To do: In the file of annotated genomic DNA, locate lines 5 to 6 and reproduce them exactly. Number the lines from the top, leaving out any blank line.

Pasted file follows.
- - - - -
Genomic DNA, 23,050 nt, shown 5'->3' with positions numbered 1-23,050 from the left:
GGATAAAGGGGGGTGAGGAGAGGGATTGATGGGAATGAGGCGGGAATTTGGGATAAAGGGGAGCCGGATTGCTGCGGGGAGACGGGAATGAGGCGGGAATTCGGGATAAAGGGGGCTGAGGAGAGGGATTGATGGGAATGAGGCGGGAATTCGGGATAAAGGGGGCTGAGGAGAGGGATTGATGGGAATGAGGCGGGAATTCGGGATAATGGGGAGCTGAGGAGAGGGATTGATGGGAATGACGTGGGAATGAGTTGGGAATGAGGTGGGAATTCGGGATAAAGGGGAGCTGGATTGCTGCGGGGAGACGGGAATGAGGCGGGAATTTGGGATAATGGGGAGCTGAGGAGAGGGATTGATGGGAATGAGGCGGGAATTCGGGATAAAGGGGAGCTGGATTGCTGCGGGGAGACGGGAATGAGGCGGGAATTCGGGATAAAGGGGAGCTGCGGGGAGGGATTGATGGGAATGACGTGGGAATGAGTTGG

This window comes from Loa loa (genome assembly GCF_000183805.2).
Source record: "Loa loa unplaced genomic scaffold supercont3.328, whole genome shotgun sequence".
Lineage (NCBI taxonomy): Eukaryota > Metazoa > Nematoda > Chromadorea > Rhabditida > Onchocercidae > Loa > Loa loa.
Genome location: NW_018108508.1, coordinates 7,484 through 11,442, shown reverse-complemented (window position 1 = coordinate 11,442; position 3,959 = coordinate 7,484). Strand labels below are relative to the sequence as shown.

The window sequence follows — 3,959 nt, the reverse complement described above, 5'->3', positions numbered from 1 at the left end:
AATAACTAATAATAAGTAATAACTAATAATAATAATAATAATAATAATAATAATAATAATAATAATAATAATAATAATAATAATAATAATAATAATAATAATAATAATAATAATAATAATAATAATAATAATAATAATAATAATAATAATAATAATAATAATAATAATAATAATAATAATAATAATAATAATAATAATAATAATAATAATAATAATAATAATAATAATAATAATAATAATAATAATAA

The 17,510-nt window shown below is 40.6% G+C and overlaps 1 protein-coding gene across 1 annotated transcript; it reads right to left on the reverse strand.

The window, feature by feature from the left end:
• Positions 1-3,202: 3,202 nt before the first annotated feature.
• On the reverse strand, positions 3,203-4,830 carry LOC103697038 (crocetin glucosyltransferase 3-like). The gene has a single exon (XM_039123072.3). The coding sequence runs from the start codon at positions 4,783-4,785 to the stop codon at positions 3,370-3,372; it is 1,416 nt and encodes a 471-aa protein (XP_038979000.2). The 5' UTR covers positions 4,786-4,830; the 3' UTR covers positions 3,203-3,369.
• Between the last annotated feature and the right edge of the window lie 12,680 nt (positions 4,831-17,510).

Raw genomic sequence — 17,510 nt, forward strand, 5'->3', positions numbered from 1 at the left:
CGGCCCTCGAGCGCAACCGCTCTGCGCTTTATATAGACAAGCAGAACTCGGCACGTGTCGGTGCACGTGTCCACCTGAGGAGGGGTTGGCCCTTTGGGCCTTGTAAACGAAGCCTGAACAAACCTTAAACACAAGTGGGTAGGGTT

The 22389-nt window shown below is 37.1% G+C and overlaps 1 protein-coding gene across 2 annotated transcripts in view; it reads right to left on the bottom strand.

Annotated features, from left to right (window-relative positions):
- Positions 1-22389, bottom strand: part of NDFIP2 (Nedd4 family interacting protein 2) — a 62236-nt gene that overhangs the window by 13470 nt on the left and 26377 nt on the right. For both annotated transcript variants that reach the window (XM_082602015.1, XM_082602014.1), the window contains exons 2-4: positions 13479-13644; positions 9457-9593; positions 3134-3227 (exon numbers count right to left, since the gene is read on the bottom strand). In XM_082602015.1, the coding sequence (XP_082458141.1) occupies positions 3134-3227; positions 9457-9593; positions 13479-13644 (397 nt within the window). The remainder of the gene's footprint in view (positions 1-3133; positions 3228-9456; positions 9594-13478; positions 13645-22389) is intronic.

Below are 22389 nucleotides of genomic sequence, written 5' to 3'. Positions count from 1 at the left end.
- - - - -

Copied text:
Lineage (NCBI taxonomy): Eukaryota > Metazoa > Nematoda > Chromadorea > Rhabditida > Onchocercidae > Loa > Loa loa.
Genome location: NW_018108508.1, coordinates 7,484 through 11,442, shown reverse-complemented (window position 1 = coordinate 11,442; position 3,959 = coordinate 7,484). Strand labels below are relative to the sequence as shown.